"Literally my favorite book. An utterly delightful "sequel" to the 1001 Nights as witty and occasionally cruel to its unfortunate characters as the original."

A renowned Nobel Prize-winning novelist refashions the classic tales of Scheherazade in his own imaginative, spellbinding style. 





Ruzaika from Regal Critiques says


Saints and Misfits by S. K. Ali "An book about realistically portrayed Muslims- no stereotypes involved? I'm positively drooling at the prospect! Saints and Misfits is touted to be a journey of self-discovery, a YA contemporary about a girl who is faced with the daunting reality of having to confront a monster masquerading as a saint (read hypocritical rapist). What happens when it's a tightknit Muslim community and the monster is celebrated as a pious person...? Well, hijabis, niqabis and wallah bros, I can't wait to find out!"




Aneeqah from My Not So Real Life also picks

Written in the Stars by Aisha Saeed
That Thing We Call a Heart by Sheba Karim
Love, Hate and Other Filters by Samira Ahmed
Saints and Misfits by S.K.Ali

Asiya from Literary Head says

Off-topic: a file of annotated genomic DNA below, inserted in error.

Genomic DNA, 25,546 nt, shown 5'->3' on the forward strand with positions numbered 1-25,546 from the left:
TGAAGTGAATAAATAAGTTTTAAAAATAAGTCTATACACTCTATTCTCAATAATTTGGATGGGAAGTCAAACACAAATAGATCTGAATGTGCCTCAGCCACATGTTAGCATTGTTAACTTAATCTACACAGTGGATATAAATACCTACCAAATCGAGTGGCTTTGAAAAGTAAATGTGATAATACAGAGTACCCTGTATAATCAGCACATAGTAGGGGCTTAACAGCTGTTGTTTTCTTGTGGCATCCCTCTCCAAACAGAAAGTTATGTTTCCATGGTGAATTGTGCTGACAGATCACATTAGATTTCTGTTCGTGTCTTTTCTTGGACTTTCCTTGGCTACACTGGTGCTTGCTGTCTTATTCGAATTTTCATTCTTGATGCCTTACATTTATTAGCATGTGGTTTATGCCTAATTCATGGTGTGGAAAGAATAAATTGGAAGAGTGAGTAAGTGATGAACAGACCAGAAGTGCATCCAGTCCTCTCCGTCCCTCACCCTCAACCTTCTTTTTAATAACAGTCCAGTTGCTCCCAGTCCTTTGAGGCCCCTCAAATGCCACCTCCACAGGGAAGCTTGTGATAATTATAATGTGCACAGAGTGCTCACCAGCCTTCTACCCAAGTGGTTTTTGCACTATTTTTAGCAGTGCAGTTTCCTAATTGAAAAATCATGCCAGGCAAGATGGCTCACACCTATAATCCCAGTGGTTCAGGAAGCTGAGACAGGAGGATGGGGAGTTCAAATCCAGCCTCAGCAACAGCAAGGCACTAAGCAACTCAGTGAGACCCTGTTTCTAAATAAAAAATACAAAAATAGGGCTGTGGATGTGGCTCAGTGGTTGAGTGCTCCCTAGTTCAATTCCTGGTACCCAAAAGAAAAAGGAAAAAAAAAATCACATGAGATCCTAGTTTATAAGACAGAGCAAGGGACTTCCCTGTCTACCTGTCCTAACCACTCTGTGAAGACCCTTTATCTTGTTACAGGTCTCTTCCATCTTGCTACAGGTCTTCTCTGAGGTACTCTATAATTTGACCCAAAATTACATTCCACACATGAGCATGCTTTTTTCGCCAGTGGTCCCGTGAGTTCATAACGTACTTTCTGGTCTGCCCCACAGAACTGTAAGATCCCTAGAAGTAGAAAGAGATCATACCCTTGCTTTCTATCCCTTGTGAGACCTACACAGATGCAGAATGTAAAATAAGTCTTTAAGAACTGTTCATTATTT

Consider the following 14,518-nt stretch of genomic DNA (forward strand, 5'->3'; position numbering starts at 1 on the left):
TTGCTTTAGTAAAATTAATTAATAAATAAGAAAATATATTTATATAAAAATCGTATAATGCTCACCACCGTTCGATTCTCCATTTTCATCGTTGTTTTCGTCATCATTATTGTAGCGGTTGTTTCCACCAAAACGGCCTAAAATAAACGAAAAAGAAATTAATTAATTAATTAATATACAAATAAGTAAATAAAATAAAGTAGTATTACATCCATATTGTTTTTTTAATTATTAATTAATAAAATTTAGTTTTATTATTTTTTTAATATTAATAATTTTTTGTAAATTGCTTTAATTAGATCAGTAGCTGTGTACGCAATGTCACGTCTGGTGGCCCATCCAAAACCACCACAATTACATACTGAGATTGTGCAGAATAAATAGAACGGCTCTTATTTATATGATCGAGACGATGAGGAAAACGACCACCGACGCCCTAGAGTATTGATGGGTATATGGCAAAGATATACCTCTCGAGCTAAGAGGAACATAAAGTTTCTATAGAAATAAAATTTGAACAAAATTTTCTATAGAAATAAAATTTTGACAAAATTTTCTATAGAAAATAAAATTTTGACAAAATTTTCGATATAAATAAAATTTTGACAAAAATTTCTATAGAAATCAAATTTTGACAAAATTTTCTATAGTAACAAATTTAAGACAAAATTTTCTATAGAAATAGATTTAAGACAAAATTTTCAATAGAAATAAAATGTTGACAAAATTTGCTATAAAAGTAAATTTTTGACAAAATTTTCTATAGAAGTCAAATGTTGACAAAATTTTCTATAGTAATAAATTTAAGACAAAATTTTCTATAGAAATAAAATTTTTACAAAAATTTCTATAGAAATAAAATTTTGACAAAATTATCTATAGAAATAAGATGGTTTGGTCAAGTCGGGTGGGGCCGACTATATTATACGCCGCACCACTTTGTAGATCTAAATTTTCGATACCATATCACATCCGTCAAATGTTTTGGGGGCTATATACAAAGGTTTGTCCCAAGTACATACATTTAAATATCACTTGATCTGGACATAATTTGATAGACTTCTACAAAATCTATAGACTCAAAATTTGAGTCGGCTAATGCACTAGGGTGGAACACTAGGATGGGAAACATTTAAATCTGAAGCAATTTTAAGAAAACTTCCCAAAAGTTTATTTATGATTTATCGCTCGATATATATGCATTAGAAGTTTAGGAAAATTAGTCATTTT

"When I read this book at the age of 12, I could definitely relate to how self-conscious the MC felt. Whenever I used to put on the hijab, I felt extremely conscious of my head shape. As a young muslim, this book helped me get over that feeling. Besides the hijab, the book resonated with me because it explores how faith and growing up can sometimes collide. While twenty-year old me won't appreciate the book because of the language and simple plot, this book was helpful to me as a pre-teen."



I love how the book tackles familiar concepts from islamic traditions to arranged marriage at a young age. The lineage of the characters traces back to the India-Pak subcontinent and that's a bonus for me since my ancestry is similar. From the start of the book, we see the importance of skin colour and getting married into a certain type of family. The narration in the book highlighted the community's idiosyncracies and cracked me up while portraying an accurate picture of a typical islamic community. I recognise The Story of Maha as my own voices book for these reasons.